If a cargo handling incident did not occur on a ship, but rather on a dock, premises liability or other legal remedies may provide a path to compensation by the injured worker. In this case, the ship's owners may be found to be negligent, or a cause of action may exist against the company unloading the vessel or the owners of the pier or dock. Our Seattle maritime lawyers conduct an exhaustive investigation into the causes of injuries and deaths to determine the cause of your accident.
Case Example: Our law firm obtained a seven-figure settlement for a commercial truck driver who suffered an amputation of his leg at a port in Seattle when a load of large pipes was dropped during the unloading of his semi-truck trailer. Our investigation demonstrated that the employees of the company unloading the truck failed to follow established safety procedures when they unloaded the truck without making certain that pipes were secured properly and without checking to make certain that all persons were out of the zone of danger.
For best results after a serious or catastrophic injury involving cargo handling on a ship, port, or dock, contact an experienced maritime law and personal injury law attorney promptly. An early investigation holds the most promise for determining the actual chain of events that led to a cargo handling accident and securing statements from witnesses regarding the facts of the incident. Kraft Palmer Davies, PLLC, has years of experience and a track record of favorable outcomes on behalf of injured cargo handlers in the Pacific Northwest, Washington, and Alaska. Contact us to schedule a free initial consultation with one of our Seattle cargo handling accident lawyers.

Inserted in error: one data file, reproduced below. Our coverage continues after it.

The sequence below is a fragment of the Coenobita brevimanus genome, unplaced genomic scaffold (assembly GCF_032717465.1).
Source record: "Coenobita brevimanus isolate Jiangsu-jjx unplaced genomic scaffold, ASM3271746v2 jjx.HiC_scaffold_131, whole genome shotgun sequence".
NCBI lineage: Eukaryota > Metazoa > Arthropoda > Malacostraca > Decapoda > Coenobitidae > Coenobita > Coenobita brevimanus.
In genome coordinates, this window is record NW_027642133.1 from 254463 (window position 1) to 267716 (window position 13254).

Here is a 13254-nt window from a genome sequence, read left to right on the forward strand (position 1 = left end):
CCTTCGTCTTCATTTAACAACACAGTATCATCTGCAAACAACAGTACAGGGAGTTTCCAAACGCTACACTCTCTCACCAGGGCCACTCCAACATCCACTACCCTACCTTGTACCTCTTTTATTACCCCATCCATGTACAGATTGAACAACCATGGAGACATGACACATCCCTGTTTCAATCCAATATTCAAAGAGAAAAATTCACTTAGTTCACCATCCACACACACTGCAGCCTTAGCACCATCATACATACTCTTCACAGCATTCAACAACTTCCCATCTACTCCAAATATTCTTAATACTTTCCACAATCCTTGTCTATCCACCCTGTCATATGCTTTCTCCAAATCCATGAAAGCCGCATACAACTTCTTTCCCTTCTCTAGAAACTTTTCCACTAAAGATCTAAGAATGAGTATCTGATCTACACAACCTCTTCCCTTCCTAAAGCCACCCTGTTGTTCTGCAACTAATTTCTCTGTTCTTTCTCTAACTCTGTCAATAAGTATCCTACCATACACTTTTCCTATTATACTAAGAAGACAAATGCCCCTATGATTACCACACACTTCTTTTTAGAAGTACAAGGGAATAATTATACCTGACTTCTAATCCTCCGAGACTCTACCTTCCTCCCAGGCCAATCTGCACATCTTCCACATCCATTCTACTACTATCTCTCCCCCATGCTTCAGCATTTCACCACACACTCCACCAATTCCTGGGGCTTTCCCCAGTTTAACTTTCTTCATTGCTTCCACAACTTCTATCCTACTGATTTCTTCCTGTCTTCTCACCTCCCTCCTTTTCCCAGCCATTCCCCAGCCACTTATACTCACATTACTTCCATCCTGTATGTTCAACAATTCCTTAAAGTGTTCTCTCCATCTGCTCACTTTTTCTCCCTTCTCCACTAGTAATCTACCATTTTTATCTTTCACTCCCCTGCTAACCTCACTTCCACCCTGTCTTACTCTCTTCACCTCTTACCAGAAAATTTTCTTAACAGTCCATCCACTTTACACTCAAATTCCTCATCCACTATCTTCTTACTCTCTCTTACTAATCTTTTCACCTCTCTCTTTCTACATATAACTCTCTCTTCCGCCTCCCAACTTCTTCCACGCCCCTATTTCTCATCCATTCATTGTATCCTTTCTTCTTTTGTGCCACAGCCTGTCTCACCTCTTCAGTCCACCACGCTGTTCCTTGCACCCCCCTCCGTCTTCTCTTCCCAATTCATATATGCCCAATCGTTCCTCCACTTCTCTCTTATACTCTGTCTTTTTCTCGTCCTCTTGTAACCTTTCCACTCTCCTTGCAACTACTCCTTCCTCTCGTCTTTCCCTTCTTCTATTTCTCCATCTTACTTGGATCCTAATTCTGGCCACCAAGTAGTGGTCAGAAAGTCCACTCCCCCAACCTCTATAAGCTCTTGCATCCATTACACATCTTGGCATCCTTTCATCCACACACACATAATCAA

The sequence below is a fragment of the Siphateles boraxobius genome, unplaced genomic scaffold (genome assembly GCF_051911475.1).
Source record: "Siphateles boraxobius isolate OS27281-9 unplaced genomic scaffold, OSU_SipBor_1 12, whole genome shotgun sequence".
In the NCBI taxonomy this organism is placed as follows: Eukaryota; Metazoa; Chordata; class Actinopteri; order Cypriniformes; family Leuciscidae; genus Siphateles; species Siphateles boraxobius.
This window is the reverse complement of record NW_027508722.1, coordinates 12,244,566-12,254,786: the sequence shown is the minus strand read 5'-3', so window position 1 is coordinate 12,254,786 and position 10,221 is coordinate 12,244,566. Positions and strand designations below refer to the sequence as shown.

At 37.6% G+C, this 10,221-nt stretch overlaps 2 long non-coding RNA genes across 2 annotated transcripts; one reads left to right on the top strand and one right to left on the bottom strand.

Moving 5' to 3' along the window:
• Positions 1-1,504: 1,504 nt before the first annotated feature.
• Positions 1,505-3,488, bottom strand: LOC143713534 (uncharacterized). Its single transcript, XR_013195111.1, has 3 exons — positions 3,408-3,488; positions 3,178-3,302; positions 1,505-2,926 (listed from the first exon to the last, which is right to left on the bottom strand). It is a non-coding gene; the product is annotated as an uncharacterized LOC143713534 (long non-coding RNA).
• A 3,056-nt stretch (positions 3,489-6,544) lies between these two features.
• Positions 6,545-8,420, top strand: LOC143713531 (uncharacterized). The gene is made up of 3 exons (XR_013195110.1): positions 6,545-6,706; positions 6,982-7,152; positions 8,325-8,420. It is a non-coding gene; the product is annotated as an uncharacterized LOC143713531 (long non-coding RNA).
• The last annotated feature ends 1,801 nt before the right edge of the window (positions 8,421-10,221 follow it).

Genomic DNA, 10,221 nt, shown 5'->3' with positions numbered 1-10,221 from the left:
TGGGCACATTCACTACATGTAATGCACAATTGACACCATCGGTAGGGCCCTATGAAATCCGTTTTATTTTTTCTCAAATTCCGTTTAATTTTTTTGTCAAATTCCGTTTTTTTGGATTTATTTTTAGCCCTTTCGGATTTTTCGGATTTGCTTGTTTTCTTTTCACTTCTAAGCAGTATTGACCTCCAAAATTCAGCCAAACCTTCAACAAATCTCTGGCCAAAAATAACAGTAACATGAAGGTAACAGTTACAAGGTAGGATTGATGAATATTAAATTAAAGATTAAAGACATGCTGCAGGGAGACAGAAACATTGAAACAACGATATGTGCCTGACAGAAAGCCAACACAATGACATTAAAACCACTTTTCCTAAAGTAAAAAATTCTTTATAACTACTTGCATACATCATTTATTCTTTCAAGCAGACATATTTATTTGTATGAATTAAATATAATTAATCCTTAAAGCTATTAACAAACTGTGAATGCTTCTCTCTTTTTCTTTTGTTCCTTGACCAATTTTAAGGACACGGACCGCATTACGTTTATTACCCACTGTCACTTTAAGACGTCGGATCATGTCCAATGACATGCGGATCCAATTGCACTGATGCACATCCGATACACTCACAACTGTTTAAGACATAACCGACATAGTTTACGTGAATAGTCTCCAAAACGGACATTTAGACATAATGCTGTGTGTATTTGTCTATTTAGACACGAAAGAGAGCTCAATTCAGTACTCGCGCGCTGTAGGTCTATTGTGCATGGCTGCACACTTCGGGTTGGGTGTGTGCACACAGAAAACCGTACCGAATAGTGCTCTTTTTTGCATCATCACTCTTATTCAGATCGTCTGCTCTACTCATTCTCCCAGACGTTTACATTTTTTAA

At Kraft Palmer Davies, PLLC, we carefully screen every personal injury case to ensure that we devote our resources to the clients who most urgently need our services. This selective approach allows us to provide personalized attention to our clients and focused attention on each case.
Representing Injured Seamen in King County, Washington
When our attorneys accept a cargo injury case, we prepare every case to allow us to obtain the best results at trial. We look carefully at the cause of the injury and consult with the best engineering and cargo experts in the country. Whether the injury was caused by defective equipment, an unsafe condition, or negligence, we will conduct a complete investigation that considers all the facts and finds accountability for your injury. When you hire our firm, we know the best experts in the field and you gain the expertise of a team of experts in a variety of disciplines.
Contact Our Washington and Alaska Cargo Handling Injury Lawyers
For more information or to schedule an appointment with an experienced attorney regarding a case that involves cargo handling injuries, injuries to seamen, injuries to dock or longshore workers, maritime law, admiralty law or personal injury, please contact us or call 206-624-8844 for a free initial consultation.